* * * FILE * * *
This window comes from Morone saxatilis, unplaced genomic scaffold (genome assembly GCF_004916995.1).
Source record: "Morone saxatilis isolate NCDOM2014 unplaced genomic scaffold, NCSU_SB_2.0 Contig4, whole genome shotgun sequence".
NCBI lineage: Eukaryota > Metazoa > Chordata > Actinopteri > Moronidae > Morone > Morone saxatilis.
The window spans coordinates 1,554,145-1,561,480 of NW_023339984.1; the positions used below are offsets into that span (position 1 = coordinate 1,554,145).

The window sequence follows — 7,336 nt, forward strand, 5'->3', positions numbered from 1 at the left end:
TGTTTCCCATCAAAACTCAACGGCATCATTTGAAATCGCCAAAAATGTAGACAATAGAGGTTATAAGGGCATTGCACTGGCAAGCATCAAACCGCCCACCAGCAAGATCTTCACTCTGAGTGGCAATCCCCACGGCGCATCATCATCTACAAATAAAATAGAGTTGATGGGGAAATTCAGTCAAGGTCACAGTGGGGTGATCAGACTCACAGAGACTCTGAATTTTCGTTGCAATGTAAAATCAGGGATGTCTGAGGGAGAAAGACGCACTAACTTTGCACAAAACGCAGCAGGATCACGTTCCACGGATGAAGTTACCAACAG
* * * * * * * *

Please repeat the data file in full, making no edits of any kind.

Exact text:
This window comes from Morone saxatilis, unplaced genomic scaffold (genome assembly GCF_004916995.1).
Source record: "Morone saxatilis isolate NCDOM2014 unplaced genomic scaffold, NCSU_SB_2.0 Contig4, whole genome shotgun sequence".
NCBI lineage: Eukaryota > Metazoa > Chordata > Actinopteri > Moronidae > Morone > Morone saxatilis.
The window spans coordinates 1,554,145-1,561,480 of NW_023339984.1; the positions used below are offsets into that span (position 1 = coordinate 1,554,145).

The window sequence follows — 7,336 nt, forward strand, 5'->3', positions numbered from 1 at the left end:
TGTTTCCCATCAAAACTCAACGGCATCATTTGAAATCGCCAAAAATGTAGACAATAGAGGTTATAAGGGCATTGCACTGGCAAGCATCAAACCGCCCACCAGCAAGATCTTCACTCTGAGTGGCAATCCCCACGGCGCATCATCATCTACAAATAAAATAGAGTTGATGGGGAAATTCAGTCAAGGTCACAGTGGGGTGATCAGACTCACAGAGACTCTGAATTTTCGTTGCAATGTAAAATCAGGGATGTCTGAGGGAGAAAGACGCACTAACTTTGCACAAAACGCAGCAGGATCACGTTCCACGGATGAAGTTACCAACAG